Saturday, January 23, 2010

on this day ...

taking a corner

On this day two years ago I caught a flu virus. I was visiting family back home in Scotland. My husband had just flown back to work in Canada and I was in sole charge of the Wee Guy. It sucks being ill away from homebase but I was lucky in that I was staying with my sister.

Everyone had been sick with the flu that christmas. I was just waiting my turn! Instead of fevers, aches and respiratory symptoms the virus made its way to my inner ear then proceeded to chew thru my auditory nerve (cranial nerve VIII; vestibulocochlear for the curious among you). At first I felt a mild sense of anxiety and with annoyance realised that my right ear was congested. Over the next half hour I lost hearing in my right ear . An hour later I was crawling along the floor unable to stand straight. The next morning I started vomiting everytime I moved position. This lasted for almost a month, including my flight back home.

Ladies (gents?), may I introduce acute viral labyrinthitis, an uncommon complication of influenza (yes, I get vaccinated annually now!) which rarely leads to permanent complications. In this case, "rarely" meant other people.

I miss stereoscopic hearing the most. I cannot tell from what direction a sound is coming. I cannot find my wee guy in our house if he yells for me. I have nightmares about losing him, hearing him and not finding my way to him. I get dirty looks from pedestrians I bump into who come up on me on my "blind" side.

I miss conversation. Listening takes a lot of energy, especially when you stubbornly remain on my deaf side. It sucks going in to a noisy bar or whatever to meet friends. I don't enjoy meeting new people cos I can't hear what they are saying, and permanent tinnitus smothers comprehension. Selling at craft fairs is exhausting!

I'm now immune to sideways looks when I sway or overbalance. Rollerblading isn't as much fun anymore but I can stay upright on ice skates. I've tried climbing again (seems OK) and have started fencing (a bit wobbly behind the mask). I'm not very good on ladders, changing lightbulbs or tipping my head back, but I can now lie down in bed at night without a wave of nausea spilling over me.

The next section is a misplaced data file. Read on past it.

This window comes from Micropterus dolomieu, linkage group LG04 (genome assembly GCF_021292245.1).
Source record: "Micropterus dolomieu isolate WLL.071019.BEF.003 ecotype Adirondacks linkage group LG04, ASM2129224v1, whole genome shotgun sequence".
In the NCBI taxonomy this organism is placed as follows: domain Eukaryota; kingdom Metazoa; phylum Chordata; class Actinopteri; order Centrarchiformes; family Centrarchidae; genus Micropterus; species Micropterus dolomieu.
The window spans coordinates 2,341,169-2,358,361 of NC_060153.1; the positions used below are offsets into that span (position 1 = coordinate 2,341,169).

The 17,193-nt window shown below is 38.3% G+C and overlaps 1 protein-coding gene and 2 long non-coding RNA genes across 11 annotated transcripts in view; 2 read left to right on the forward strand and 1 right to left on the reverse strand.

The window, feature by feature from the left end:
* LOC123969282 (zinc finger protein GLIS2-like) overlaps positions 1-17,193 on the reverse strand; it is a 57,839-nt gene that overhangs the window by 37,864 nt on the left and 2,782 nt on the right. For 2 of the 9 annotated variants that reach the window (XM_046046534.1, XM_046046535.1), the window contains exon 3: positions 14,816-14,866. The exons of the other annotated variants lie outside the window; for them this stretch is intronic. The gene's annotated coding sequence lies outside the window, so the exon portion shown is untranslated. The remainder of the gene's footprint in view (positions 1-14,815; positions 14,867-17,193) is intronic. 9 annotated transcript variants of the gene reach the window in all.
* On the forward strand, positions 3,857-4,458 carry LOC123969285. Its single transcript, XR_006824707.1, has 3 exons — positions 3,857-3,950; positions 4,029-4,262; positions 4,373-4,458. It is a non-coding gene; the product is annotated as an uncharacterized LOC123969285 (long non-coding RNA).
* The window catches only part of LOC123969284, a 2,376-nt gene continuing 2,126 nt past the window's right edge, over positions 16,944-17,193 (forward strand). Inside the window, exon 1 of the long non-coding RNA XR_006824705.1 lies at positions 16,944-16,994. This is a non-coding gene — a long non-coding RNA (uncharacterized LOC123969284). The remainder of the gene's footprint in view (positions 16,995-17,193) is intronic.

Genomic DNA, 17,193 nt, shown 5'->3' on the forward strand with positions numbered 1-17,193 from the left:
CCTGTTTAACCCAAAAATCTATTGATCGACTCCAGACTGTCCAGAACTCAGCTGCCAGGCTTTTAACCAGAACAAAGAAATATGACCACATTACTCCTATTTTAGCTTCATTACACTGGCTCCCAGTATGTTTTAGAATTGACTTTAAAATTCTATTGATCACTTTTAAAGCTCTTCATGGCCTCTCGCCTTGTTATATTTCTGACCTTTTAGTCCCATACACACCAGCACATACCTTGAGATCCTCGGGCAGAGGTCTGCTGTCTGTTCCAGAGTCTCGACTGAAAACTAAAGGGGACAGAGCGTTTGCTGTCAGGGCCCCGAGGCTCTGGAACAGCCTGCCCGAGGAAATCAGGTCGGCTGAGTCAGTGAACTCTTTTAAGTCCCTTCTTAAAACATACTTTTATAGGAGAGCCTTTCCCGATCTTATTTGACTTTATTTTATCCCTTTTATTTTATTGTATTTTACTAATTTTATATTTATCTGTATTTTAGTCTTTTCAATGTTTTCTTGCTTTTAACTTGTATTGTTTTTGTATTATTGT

I miss hearing music in stereo though I can "feel" bass rhythms in my deaf ear. My singing voice sounds weird to me.

Pretty much the pity party, huh? ....... Not so.
  • I'm much more aware of sound being a "felt" sensation which adds more depth to music. I've discovered that there is so much more to be gained from live music recitals; it's now more of a whole body experience. My deaf ear 'vibrates' when it is listening.
  • I don't have to listen to people who bore me ......
  • My balance is actually really good because I'm constantly working on it rather than taking it for granted. I'm very aware of positioning and movement.
  • Under water I'm equally deaf in both ears
  • I'm braver socially now (I think) - I really do have to pull back my shoulders, smile and walk into that room because once I'm in there I have a whole lot of work to do listening, positioning, leaning in, to join in with a conversation. It's also easier to be out by myself since I am literally in my own little world! While some shy people sweat over what they might use as an opening gambit, my small talk is, "Let me move you to my good ear so I can hear you" which is a great icebreaker! I've been given a recent ear-bashing (ho ho) on talking about my ailments but it's been a great way of connecting with others similarly afflicted. Partial deafness is invisible and permanent vertigo often misconstrued - sharing experiences with others is a great way of coping and learning.
  • I can't always hear the phone ring = less disturbance during the day (likewise can also 'answer' the phone with my right ear and quite truthfully say "I can't hear you".
... and I can turn my 'good' ear to the pillow to blot out extraneous noises for a good night's sleep.

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